Phong and I went down to southern Sweden (Skåne) last month for a wedding and I took some pictures of Arlanda, Sweden’s largest airport on the way. I thought I’d toss them up here in case anyone ever wonders what’s to be found there. Firstly, this is just terminal 4, which seems to be the portion of the airport you’ll find yourself in if you’re traveling inside Sweden. Terminal 5 is for international flights and I hear it has good Italian food and a Starbucks. For any Americans reading this, you’ll think that there’s nothing special about a Starbucks but as far as I understand it, there are only two Starbucks in Sweden. One is tucked away inside terminal 5 where I can never get to it, since airports are sticklers about letting people into the international terminal without an international ticket, and the other is at the Stockholm train station (I will be searching for that one in September).
If you find yourself in Terminal 4, you’re in luck! Like the rest of the airport, it’s clean and has a few places to choose from for eating and even a cute play area for kids.
In case you didn’t know, most bathrooms in Sweden have small individual bathrooms in place of stalls which I really like, but you will never find seat covers in Sweden. For any Swedes reading this, seat covers are little paper cut outs that go over the seat so you don’t get germs on your bums. I’m not sure if this is because Swedes aren’t as worried about toilet germs as Americans or if Americans just don’t trust each other to know how to use a toilet correctly. On this trip, I noticed that they had installed a little panel on the way out (like the ones at Elgiganten) where you can press a button to rate your experience. Now, I love giving ratings, so I stood there for a second staring at it and considering what to do. I did not press the button. Sure, the bathroom was clean, I had no complaints and that would usually make me want to press that green smiley face button, but I just washed my hands and it’s a button intended for people exiting a bathroom to push.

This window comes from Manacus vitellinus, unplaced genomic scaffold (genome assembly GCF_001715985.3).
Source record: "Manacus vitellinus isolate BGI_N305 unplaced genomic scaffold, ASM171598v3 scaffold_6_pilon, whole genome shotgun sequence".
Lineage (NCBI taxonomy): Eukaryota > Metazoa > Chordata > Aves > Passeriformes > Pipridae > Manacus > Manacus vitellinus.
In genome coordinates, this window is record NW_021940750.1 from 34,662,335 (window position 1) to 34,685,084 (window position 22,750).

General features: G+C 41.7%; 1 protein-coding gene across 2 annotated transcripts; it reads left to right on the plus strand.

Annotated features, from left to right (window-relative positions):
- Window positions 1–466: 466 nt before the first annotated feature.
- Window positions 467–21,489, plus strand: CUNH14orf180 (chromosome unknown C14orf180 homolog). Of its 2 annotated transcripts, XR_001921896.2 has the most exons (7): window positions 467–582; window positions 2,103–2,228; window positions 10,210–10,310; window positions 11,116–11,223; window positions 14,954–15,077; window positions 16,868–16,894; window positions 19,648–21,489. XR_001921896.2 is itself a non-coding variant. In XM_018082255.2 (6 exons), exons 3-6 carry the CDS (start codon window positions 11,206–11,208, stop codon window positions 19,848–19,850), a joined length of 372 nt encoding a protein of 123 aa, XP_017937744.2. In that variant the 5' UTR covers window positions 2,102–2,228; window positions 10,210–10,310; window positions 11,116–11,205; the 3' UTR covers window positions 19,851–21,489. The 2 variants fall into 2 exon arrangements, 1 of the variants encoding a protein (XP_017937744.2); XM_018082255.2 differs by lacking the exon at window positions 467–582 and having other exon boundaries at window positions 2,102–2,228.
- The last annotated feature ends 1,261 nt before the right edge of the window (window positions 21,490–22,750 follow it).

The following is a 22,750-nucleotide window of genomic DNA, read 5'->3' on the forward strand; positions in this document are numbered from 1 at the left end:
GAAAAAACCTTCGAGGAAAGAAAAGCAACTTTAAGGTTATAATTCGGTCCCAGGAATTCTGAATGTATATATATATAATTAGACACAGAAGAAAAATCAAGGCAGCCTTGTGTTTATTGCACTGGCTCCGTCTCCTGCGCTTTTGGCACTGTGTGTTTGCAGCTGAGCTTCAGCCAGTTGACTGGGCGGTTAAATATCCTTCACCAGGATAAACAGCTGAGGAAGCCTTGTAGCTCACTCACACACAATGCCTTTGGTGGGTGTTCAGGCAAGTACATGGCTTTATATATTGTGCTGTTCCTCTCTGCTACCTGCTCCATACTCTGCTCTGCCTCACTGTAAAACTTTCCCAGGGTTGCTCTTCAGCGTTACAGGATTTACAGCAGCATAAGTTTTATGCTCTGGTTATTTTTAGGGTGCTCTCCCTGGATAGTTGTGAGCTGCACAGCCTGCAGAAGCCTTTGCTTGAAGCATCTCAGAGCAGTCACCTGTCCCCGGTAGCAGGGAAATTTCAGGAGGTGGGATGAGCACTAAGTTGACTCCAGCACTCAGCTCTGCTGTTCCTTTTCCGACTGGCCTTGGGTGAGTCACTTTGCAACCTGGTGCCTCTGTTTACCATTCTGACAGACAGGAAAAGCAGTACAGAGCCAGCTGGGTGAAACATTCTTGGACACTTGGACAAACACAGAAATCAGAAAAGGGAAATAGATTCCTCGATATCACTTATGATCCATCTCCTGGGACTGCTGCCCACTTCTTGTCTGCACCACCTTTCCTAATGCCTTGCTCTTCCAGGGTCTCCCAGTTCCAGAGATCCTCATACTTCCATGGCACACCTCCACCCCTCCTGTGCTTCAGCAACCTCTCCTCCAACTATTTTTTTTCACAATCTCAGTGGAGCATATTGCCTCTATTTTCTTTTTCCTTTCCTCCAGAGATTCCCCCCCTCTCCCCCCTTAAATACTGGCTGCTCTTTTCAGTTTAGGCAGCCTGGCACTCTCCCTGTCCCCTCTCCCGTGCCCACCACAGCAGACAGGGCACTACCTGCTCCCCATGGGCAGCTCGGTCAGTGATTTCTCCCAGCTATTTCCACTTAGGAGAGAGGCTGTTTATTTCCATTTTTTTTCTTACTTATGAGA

Terminal 4 also has a couple of stores. There’s the Duty Free shop which is mostly filled with cosmetics and perfumes (tax free) but it also has a strange array of jumbo sized candies. There’s a high end clothing store that Phong spent some time in. He never passes up a chance to look at leather jackets. There’s also a small electronics store and a magazine and books store with yet more candy. If you’re visiting Sweden, you’ll find that there is a lot of candy in this country.
For food in Terminal 4, you’ve got a Max (the Swedish equivalent of a McDonalds or Burger King). There’s a Joe & The Juice at the end of the terminal, I’ll do a second blog post on that place because we loved it so much we went there on our way to Skåne and on our way back. In the middle there’s a cafe and then there’s a second cafe called Fika. Fika is a word that doesn’t correlating word in English. It means a snack or break and can be used when you’re meeting up with someone for coffee or tea.
This place was pretty interesting because it served different things the times we came through Arlanda. The first time we were there it was in the morning before ten and they had mostly breakfast foods and light lunch items like salads and sandwiches. Phong had a salad and I got a fruit cup and yogurt and fried fruit mix to add to the yogurt. It wasn’t cheap but airports usually aren’t. The second time, when we came through on our way home, it was afternoon and they were serving mostly desserts (as seen above). It was tempting, but we ended up eating dinner at O’Leary’s instead.
I meant to take pictures of our food but we were so hungry that I completely forgot. Phong had a ceasar salad and a shitaki mushroom burger. I had the burger too and a vegetarian quesadilla. We had about four hours to kill when we were here so it was nice to just settle into a booth and eat dinner. Now, if only they’d let me roam the other terminals too..